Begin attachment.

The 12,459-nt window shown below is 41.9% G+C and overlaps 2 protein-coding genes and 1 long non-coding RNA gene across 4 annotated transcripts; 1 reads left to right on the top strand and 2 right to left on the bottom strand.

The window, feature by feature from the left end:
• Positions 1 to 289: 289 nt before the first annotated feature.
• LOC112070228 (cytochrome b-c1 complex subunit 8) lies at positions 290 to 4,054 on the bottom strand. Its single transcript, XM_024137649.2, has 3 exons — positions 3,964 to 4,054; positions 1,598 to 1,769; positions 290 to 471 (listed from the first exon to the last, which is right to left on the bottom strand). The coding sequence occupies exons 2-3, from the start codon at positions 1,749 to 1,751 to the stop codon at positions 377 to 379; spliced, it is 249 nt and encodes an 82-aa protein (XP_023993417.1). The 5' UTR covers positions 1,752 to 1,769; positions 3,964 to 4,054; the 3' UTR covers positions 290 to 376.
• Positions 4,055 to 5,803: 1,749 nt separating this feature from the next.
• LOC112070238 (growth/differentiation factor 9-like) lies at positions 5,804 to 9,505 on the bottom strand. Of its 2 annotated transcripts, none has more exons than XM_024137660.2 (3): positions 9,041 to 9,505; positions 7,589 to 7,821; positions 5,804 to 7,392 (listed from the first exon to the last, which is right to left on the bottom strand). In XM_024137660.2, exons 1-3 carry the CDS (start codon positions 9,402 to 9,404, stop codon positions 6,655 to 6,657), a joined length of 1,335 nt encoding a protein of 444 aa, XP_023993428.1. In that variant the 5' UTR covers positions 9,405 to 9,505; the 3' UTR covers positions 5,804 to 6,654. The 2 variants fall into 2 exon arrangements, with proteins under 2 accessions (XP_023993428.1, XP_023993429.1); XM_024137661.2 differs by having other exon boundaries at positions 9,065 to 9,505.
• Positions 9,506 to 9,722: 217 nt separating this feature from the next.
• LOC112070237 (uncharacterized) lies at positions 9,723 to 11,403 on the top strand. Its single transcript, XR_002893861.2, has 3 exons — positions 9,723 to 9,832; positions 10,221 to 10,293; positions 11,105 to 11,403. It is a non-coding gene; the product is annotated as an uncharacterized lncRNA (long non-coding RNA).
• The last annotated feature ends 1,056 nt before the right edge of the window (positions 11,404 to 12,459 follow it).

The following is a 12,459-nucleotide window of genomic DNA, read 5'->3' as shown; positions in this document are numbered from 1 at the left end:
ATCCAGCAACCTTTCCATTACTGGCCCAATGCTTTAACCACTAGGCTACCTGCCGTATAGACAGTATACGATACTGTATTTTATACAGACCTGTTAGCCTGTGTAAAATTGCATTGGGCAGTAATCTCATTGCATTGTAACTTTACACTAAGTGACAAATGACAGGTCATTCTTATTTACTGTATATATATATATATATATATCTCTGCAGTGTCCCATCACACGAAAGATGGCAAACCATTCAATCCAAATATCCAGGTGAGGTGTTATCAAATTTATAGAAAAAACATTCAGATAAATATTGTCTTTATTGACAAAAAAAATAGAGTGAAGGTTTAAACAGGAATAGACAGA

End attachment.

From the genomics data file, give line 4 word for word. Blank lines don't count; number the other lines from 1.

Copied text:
• LOC112070228 (cytochrome b-c1 complex subunit 8) lies at positions 290 to 4,054 on the bottom strand. Its single transcript, XM_024137649.2, has 3 exons — positions 3,964 to 4,054; positions 1,598 to 1,769; positions 290 to 471 (listed from the first exon to the last, which is right to left on the bottom strand). The coding sequence occupies exons 2-3, from the start codon at positions 1,749 to 1,751 to the stop codon at positions 377 to 379; spliced, it is 249 nt and encodes an 82-aa protein (XP_023993417.1). The 5' UTR covers positions 1,752 to 1,769; positions 3,964 to 4,054; the 3' UTR covers positions 290 to 376.